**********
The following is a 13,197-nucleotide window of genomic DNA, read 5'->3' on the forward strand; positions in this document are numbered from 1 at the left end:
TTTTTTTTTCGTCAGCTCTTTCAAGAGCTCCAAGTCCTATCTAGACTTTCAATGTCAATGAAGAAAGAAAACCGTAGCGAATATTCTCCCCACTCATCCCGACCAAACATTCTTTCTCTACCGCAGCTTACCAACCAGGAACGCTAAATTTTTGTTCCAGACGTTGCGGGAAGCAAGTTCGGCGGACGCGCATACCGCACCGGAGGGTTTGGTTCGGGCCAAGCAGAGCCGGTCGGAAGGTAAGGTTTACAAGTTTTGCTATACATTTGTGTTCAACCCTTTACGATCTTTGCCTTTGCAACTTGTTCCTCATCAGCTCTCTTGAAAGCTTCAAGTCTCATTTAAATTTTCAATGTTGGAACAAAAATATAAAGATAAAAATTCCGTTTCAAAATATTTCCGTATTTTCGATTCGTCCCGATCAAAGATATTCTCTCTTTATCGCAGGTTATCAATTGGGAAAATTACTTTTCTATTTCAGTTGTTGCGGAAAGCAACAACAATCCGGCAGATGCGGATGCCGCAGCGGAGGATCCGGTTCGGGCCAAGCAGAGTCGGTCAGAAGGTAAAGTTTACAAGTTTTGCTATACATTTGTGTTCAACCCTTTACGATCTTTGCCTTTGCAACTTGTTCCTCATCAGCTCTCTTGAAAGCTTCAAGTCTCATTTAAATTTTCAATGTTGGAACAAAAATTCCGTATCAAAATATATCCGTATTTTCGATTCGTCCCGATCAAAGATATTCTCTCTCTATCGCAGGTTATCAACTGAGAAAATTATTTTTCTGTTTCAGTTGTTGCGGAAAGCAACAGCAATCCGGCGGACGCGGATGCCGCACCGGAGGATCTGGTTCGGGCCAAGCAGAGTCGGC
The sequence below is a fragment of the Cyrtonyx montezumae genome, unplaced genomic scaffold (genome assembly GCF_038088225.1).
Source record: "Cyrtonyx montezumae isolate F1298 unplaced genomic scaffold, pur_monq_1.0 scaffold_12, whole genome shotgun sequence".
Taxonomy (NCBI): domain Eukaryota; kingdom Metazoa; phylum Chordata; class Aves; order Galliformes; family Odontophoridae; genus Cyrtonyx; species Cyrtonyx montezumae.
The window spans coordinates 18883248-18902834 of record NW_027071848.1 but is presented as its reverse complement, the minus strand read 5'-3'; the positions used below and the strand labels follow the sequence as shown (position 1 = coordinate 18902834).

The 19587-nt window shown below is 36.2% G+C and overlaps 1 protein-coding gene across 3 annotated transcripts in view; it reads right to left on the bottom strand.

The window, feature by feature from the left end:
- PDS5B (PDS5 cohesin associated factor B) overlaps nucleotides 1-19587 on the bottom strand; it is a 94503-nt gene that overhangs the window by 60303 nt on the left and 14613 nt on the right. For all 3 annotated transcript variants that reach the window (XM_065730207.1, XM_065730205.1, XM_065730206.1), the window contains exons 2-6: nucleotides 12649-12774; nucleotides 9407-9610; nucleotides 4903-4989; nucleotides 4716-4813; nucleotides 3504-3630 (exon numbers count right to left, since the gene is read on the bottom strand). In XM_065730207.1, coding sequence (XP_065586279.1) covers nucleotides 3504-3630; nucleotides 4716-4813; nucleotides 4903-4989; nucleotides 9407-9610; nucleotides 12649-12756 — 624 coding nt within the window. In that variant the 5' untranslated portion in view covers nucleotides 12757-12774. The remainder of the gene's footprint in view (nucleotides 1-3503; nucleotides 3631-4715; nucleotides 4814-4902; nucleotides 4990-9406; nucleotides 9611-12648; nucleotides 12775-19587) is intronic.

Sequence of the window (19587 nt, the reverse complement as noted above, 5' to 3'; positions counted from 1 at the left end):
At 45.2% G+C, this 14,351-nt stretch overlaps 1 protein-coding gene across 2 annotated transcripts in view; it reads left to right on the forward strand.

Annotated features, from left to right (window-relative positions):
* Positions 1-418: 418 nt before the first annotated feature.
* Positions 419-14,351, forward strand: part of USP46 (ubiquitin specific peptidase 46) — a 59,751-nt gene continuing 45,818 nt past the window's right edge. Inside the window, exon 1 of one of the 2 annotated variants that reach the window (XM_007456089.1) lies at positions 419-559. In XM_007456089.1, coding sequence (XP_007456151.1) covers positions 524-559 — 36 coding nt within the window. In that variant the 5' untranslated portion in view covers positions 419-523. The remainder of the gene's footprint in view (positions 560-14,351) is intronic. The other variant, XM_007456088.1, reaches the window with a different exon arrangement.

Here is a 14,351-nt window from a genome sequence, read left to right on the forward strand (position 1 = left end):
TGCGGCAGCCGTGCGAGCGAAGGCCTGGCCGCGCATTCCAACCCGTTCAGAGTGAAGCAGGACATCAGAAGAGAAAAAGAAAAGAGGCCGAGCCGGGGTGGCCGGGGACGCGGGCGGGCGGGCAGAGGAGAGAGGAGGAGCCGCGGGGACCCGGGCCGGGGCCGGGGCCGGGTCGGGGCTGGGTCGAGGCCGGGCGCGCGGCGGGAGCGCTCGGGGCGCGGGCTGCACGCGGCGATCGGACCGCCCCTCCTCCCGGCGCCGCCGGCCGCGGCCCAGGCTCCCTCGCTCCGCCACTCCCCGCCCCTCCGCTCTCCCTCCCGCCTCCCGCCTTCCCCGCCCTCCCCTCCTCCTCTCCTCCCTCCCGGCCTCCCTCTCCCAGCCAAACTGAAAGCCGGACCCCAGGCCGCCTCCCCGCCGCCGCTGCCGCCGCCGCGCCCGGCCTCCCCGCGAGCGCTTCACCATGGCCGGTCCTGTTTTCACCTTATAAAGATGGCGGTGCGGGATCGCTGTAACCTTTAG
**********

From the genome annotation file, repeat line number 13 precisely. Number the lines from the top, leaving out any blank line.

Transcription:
* Positions 1-418: 418 nt before the first annotated feature.